Hunting for Duck (2)
So the day comes and they pull up in this big purple Olds, Nate driving. And here was a team. Bonnie and Clyde gone crazy as fuck. Marlene – skirt up her ass, knee-high red suede boots, motorcycle jacket, all that eye-liner, hair up in spikes. 27, but the face told you things. The stuff had been done, wasn’t too far behind, might still be there at the edge. But Jesus… she was something. She had a body and knew it. It caught me with my guard down. She looked straight at me as she came around the car and I held her eye. Sal let go my arm, went to her, looked at her. And then they hugged. They stood there like dancers. The straight guy and the clown - Marlene still looking at me.
And then there was Nate. My age probably, but holding it better. He’d go 15 rounds okay – not like most guys who spend their days at the wheel. He was a picture, too. Pink shirt, white shoes, white trousers, chrome shades, gold – even in his smile, which seemed to be stuck there. Didn’t I know why. It shone from him. He lit up the street.
“How’s it going, my man?” he said, like he’d known me since school.
“Pretty good. You?”
He looked at Marlene, then at me again. Yeah.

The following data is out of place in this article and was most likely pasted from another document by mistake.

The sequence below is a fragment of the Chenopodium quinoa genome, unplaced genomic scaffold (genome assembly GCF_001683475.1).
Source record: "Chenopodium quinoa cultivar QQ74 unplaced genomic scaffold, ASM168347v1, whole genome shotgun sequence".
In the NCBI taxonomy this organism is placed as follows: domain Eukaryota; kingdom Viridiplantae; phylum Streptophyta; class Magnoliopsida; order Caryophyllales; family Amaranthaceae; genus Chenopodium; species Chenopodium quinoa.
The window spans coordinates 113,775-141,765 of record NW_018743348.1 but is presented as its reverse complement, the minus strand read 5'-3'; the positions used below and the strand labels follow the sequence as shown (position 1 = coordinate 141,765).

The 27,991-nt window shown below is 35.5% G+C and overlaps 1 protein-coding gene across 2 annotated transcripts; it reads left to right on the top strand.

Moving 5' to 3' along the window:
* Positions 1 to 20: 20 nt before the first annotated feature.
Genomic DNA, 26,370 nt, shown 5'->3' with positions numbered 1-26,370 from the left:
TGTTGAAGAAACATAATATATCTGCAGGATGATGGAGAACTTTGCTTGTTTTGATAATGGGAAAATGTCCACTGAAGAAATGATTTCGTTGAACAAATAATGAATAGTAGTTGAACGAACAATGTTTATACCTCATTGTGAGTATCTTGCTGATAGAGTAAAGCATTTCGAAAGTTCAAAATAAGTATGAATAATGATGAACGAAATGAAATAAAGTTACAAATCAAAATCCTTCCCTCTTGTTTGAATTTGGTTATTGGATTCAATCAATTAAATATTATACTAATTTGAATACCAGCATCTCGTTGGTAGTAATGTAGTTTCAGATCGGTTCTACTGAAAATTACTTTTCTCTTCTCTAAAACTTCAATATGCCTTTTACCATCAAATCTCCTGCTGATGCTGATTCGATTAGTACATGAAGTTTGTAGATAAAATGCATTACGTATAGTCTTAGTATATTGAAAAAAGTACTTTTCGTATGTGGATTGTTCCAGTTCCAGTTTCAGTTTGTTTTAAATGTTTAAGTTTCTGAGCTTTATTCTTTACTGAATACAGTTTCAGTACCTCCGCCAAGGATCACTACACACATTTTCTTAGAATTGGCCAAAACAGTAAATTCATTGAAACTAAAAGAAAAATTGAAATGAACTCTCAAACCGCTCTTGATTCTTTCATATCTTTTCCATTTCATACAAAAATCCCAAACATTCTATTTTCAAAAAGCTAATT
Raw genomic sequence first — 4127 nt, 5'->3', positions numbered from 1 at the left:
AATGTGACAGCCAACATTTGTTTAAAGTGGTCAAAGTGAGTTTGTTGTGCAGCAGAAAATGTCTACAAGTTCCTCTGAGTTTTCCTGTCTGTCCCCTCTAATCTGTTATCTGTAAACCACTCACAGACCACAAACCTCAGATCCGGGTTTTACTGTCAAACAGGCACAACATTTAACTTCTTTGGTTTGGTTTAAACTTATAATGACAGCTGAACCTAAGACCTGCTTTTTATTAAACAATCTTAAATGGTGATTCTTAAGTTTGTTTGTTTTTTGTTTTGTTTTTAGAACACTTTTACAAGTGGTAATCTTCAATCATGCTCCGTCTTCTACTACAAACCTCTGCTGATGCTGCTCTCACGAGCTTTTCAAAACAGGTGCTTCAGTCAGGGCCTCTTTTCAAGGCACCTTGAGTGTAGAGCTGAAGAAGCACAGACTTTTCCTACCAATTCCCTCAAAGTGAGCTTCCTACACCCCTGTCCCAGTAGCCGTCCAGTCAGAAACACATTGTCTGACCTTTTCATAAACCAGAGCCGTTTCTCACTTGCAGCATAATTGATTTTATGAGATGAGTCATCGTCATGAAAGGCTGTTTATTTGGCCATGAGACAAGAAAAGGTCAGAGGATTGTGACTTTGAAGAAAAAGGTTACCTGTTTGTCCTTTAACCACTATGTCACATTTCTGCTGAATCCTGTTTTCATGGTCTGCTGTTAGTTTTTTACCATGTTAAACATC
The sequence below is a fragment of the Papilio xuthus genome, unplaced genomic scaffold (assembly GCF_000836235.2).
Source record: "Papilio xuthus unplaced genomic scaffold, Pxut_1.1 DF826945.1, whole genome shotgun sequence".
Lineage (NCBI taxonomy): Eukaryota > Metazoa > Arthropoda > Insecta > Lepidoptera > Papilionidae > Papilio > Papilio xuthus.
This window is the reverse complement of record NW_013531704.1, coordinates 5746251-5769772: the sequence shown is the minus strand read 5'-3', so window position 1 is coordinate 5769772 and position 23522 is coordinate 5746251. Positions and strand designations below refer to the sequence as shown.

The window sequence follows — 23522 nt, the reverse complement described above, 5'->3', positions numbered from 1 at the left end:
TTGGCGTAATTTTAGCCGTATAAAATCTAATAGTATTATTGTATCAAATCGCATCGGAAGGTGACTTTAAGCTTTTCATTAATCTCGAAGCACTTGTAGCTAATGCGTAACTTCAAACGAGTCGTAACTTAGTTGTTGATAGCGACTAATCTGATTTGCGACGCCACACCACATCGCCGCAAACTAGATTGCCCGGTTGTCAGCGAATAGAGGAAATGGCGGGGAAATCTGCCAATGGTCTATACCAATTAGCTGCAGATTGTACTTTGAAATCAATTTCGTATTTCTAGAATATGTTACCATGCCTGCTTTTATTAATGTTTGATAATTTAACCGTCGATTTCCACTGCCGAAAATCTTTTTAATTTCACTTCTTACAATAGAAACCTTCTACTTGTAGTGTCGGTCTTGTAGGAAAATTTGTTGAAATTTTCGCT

We left Sal and Marlene to catch up and I took Nate to Stacey’s Lounge for a beer. He told me some things through that smile. He told me how one day on his bus this old lady had a stroke, so he drove straight to the hospital – skipping the route, jumping the lights, never stopping, all the way. Some guy on the bus complained because it made him late for work. Nate said he saw the guy later and evened things out.
“Man, you should of seen that mother go,” he said, slicing his arm down on the bar like a turnpike barrier. “Over and fuckin’ out! ”
That killed me. I rocked on my stool.
“I couldn’a surprised him more I opened my fly and put my fuckin' pecker in his hand, know what I'm sayin'? I mean, anyone else would of done the same. You’d of done the same, wouldn’t you?”
“Sure, Nate,” I said. I probably would, too. Though maybe not so much now. I’d had too much of that trouble. And I didn’t have quite Nate’s trim, either.
Nate bought us another beer and a cigar each. As he held up his lighter for me, he asked me what I thought of Marlene.
“I guess,” I said, “If she’s anything like her sister, then you’re money in.”
That gold-glint smile spread across his face. Then he drew his head in closer, as if he was afraid of being overhead.
“Man,” he said – his voice lower, almost reverential. “That woman does things for me you wouldn’t believe.”
He looked me solid in the eye, quiet for the first time since I’d met him. Then he took a deep pull on his cigar. “She blows my mind, you know?”